Can you get a Mortgage with Frozen Credit?

In light of Equifax’s recent massive credit breach, many people are going through the process of “freezing” their credit with each of the credit bureaus. This prevents someone from obtaining a new credit account in your name (it does not prevent them from using existing credit). I actually decided to freeze my credit a while back when it appeared that someone was trying to commit fraud with our address. It’s not that difficult to do and it’s pretty easy to forget about…until you decide to apply for new credit, such as getting a mortgage. [Read more…]

Fannie Mae updates underwriting guidelines at the end of this month

Effective July 29, 2017, Fannie Mae will release DU Version 10.1, packed full to changes to their underwriting guidelines. These changes apply to Fannie Mae conforming mortgages (Freddie Mac has different guidelines). Here are some of updates effective at the end of this month:

50% Debt-to-Income Ratios. [Read more…]

Not so good karma for your credit?

I just received an email from a popular credit reporting service suggesting that I open new accounts.

Carma

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The difference between your internet credit score and what a mortgage company will use

credit scoreI am taking advantage of the current low mortgage rates and refinancing! I fired up Credit Karma and was surprised to see that my score had dipped. My bank also provides my credit score, which was in line with what Credit Karma was providing – just one point under 720. UGH!!! Apparently, I had used one of my credit cards a little more than I should have over the holidays for some home improvements. One digit in your credit score can make a significant difference in your mortgage interest rate and the cost associated for the rate.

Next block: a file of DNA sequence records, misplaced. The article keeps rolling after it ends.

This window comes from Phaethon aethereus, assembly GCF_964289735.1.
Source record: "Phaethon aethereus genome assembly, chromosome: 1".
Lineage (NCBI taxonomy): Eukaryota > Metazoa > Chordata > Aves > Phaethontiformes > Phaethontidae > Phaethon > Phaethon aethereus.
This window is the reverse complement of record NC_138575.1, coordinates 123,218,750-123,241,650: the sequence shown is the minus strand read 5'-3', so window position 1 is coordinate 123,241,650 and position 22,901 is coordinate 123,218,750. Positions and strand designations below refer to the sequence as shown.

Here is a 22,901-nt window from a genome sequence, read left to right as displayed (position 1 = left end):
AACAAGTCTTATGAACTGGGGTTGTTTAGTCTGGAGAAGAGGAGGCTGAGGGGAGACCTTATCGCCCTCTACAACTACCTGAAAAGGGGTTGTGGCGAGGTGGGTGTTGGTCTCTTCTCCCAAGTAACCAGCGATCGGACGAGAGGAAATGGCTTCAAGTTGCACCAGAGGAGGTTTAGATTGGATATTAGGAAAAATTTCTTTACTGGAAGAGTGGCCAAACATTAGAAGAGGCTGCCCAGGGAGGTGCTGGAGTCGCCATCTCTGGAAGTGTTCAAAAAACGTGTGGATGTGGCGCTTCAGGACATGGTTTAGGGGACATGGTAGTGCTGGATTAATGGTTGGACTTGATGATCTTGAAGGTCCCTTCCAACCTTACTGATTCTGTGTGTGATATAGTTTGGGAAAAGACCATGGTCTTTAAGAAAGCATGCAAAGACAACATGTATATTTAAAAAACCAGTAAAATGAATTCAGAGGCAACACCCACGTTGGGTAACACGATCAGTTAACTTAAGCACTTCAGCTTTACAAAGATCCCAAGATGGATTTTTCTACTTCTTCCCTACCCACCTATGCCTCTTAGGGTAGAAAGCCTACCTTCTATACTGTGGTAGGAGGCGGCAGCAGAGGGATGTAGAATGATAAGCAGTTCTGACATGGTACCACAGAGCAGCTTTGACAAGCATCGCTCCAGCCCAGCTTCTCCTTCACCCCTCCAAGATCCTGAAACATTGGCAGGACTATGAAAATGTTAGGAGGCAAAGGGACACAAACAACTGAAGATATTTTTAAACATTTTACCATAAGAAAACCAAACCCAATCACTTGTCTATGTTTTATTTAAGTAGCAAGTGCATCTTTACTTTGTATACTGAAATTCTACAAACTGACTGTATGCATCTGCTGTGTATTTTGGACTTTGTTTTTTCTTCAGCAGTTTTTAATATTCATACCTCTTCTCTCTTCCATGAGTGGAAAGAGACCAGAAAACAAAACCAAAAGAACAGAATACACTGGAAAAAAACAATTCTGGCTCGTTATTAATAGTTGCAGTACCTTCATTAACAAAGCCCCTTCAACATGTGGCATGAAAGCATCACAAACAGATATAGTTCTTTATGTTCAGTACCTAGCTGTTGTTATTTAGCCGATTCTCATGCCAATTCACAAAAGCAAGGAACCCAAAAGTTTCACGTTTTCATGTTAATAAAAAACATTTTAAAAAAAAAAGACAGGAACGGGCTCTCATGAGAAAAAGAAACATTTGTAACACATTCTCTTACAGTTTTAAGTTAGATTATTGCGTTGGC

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Establishing Credit Scores

2014-06-20_0758If you’re a reader of Mortgage Porter, you probably know that I just returned from a long weekend to Nashville to visit my son and check out his new apartment. Getting started on your own is an important part of your life and it helps to have established credit. This is especially true if you plan to buy a home as most lender will require that you have three to four established accounts. The credit lines you establish (and other credit events) will determine what your credit scores are.

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Steps in the Mortgage Process

iStock_000003709509SmallEDITORS NOTE 10/23/2015: This post has been updated to include the new disclosures and wait periods required per the Dodd Frank Act effective on loan applications dated October 3, 2015 and later. Click here to read the updated post.

The process of getting a mortgage consists of several stages and typically takes anywhere from 20 – 40 days (or more) depending on how prepared you are, what mortgage program you have selected and if it’s a purchase, the closing date may dictate how long the process will take. The steps below may not take place in the exact order I have listed and some steps may happen simultaneously.